Album Review

Steve Marriott’s Packet Of Three – Watch Your Step Steve Marriott



Released 1st December 2017

Subtitled “Final Performances 91” this collection does what it says on the tin, the last recorded live gigs of the ex-Small Faces leader with his band of the time….LTW’s Ian Canty hears the last stand of an ace Face……

Just to make it totally clear at the outset, the gigs documented here don’t represent a high point in Steve Marriott’s career. He was back on the club scene, which seemed miles away from his halcyon days in the 60s with the Small Faces or the later large-scale stadium American success of Humble Pie. Almost inconceivable today, someone of his stature (and I’m not talking about height) playing the smaller venues on the tour circuit. It seems cruel to say it but in 1991 he was either feeling artistically spent at this time or, looking at it more optimistically, simply keeping his hand in and getting back to his roots. The set-lists for all of these gigs are chock-full of classics, but sadly not much in the way of new material. The only thing that is vaguely new is Cockney Rhyme/What A Silly Song which is 50 seconds of acapella that has a hint of Chas and Dave’s Rabbit about it.

Watch Your Step – The Final Performances ’91 makes no bones about being aimed squarely at Marriott fans and Small Faces/Humble Pie obsessives, who won’t care too much about the sound quality on offer. It is what it is, if you were expecting a pristine aural experience well, you won’t get it here. Those hoping for new songs showing his creative spark back will also be disappointed, but there’s no doubt that even at this stage Steve Marriott was still a high quality live act, as is adeptly demonstrated here.

Although operating at a lower profile apparently these were much happier times for Steve, in smaller venues where he felt “at home” and his performance fears could be managed a little better. It perhaps seems odd that one of the best singers and frontmen this country has produced struggled so much with nerves, but that was the case. Various other demons did not help either, but working in these gigs seemed to suit him and his band, where the pressure was less intense. Also he was appeared to enjoy being a working, gigging musician away from the glare of publicity. However this stage fright (detailed in the accompanying booklet) manifested itself, it certainly doesn’t show. He seems well in his element as the cheeky chap of yore.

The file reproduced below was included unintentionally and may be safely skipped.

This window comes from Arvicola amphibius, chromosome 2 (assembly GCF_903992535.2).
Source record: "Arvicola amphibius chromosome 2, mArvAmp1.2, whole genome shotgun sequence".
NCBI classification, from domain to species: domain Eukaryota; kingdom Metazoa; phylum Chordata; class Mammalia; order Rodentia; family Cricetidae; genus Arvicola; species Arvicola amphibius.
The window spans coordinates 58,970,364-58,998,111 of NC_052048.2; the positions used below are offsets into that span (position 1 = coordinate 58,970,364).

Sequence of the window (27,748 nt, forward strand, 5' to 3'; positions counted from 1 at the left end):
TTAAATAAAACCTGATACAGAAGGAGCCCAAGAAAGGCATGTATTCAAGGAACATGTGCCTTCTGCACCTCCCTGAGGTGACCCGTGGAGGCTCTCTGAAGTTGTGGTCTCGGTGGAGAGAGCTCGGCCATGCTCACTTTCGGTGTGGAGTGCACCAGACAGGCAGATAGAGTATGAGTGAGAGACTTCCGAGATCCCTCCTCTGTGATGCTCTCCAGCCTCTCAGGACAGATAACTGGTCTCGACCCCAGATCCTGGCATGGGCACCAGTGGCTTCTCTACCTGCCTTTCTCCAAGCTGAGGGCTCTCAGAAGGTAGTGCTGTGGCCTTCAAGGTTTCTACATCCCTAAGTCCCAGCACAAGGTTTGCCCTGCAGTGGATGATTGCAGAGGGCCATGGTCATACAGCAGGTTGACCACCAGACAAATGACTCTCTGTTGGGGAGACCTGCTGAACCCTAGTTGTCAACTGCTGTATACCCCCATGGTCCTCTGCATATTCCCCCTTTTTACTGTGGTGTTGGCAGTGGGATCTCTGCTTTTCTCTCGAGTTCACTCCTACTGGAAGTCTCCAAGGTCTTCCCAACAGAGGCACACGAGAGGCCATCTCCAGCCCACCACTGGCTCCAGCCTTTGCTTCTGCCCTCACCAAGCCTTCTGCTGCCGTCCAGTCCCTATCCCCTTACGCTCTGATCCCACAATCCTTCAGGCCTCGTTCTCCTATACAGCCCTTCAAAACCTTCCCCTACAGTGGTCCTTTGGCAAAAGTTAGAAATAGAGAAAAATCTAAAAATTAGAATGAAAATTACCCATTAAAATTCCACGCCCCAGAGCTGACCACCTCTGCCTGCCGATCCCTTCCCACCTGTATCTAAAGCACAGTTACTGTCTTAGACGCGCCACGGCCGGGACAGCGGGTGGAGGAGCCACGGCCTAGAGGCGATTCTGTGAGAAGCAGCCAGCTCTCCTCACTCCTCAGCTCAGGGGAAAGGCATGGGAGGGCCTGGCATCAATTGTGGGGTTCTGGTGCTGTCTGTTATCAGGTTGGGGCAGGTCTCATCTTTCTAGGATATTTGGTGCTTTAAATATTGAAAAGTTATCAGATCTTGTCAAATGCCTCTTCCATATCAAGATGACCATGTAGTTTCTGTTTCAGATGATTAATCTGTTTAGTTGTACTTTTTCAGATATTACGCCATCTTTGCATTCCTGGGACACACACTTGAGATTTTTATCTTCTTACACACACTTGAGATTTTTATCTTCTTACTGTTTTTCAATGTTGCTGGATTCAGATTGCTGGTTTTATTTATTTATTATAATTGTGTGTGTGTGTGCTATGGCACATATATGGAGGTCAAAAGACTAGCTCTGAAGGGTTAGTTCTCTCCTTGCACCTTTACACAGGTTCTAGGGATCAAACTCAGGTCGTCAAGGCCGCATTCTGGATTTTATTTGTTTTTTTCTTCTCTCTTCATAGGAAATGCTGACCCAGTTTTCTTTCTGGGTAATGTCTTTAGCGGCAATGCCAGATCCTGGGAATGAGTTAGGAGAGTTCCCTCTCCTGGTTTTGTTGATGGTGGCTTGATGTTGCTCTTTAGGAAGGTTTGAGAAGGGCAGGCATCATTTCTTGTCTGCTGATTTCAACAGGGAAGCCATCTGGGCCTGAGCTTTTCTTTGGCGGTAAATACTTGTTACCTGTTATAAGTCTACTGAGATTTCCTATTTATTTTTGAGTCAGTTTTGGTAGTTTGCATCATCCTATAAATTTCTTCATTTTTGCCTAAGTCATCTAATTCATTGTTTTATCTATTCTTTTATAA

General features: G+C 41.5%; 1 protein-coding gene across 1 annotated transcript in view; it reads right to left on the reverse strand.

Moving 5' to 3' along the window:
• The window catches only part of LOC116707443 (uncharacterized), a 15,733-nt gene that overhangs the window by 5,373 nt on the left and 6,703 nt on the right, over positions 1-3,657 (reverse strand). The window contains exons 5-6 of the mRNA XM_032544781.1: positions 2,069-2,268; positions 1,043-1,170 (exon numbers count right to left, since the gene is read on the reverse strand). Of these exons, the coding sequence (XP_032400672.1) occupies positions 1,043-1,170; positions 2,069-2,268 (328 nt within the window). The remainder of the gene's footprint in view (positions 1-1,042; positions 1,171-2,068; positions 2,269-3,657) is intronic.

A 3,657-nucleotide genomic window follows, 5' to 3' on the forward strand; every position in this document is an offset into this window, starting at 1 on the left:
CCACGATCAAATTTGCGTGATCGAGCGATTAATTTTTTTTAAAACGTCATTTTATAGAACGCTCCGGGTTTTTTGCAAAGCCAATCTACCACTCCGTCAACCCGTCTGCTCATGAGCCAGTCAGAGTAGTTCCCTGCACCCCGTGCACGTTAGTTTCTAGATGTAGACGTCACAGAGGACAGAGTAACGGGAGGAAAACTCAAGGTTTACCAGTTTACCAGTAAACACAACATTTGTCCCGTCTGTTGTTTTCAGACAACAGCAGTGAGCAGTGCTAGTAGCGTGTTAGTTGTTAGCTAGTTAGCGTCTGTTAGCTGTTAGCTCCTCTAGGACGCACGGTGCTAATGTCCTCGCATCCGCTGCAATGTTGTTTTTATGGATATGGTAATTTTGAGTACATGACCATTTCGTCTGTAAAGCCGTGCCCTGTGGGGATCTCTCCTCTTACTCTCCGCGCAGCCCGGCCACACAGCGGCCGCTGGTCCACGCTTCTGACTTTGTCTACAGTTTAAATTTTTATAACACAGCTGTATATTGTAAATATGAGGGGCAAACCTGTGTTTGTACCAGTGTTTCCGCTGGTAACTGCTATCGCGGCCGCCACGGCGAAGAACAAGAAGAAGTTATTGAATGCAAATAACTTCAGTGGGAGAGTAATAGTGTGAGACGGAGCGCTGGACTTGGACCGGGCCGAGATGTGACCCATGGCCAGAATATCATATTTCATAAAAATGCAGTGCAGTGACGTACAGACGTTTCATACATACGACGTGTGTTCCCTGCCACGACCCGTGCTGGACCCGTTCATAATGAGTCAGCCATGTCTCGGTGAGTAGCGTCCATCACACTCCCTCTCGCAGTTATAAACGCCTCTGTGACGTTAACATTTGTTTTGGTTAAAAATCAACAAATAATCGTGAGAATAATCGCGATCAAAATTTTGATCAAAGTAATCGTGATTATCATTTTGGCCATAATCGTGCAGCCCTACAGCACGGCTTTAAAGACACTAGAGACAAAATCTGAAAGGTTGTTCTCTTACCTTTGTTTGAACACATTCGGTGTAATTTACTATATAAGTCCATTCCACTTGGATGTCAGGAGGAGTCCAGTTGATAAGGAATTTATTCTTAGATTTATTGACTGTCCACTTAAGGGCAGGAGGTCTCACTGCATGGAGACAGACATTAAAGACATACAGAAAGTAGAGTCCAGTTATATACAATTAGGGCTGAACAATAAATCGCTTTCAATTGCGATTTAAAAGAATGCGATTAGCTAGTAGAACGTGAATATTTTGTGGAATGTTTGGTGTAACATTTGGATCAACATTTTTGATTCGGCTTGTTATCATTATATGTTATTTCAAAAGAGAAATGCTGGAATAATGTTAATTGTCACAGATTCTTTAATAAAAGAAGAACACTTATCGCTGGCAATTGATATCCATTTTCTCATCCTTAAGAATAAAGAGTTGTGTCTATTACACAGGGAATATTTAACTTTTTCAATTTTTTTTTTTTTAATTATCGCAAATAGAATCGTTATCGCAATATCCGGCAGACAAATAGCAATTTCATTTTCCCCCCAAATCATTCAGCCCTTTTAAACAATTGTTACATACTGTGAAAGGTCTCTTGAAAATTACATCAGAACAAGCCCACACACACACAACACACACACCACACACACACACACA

Disc one is from the second gig in this final run, which took place at the Half Moon in Putney. For this performance his old Humble Pie bandmate Peter Frampton was on hand and joins in on their Natural Born Bugie (a great version but fades out) as an encore. A possible, more formal collaboration between the two was mooted at the time and even got to the songwriting stage, but after travelling to the US to work on this Marriott soon decided he didn’t want to get on the super superstar merry-go-round again and nixed the idea. The sound on this gig I would put at just about good bootleg quality – a pretty clear recording, whoever had their finger on the “record” button did a fair job, but inevitably it is a little muddy in places. You can still hear all of what is going on.

The Marriott combo of the time the Packet Of Three (he intermittently had a band of that name for live showings since the 80s) were a good tight Pub Rock outfit and I don’t mean that in a demeaning way. I’ll wager if you had been in attendance at any of these gigs with reasonable expectations, you wouldn’t have left feeling short changed. Jim Leverton on bass (and a couple of lead vocals during the set) and drummer Alan “Sticky” Wicket were clearly both good players, but not in the league of his two most famous groups. Also, though a competent enough singer, I doubt many turned up to listen to Jim sing while Marriott just played guitar. Nevertheless, you can always hear him on backing vocals, that is for sure! Steve complains of suffering from the flu during the gig, but puts on a solid enough show. The set-list takes in both Small Faces and Humble Pie material and some of Steve’s Blues and Soul favourites from his Mod heyday and provides the basis for all four of the gigs included here.

Whatcha Gonna Do About It in this guise contains an element of the Stones’ The Last Time and the rarely played live Itchycoo Park gets a competent, if unexciting workout. All Or Nothing, the other Small Faces’ biggie to get played is thunderous, but does suffer slightly from Marriott’s self-consciously bawdy interjections towards the end.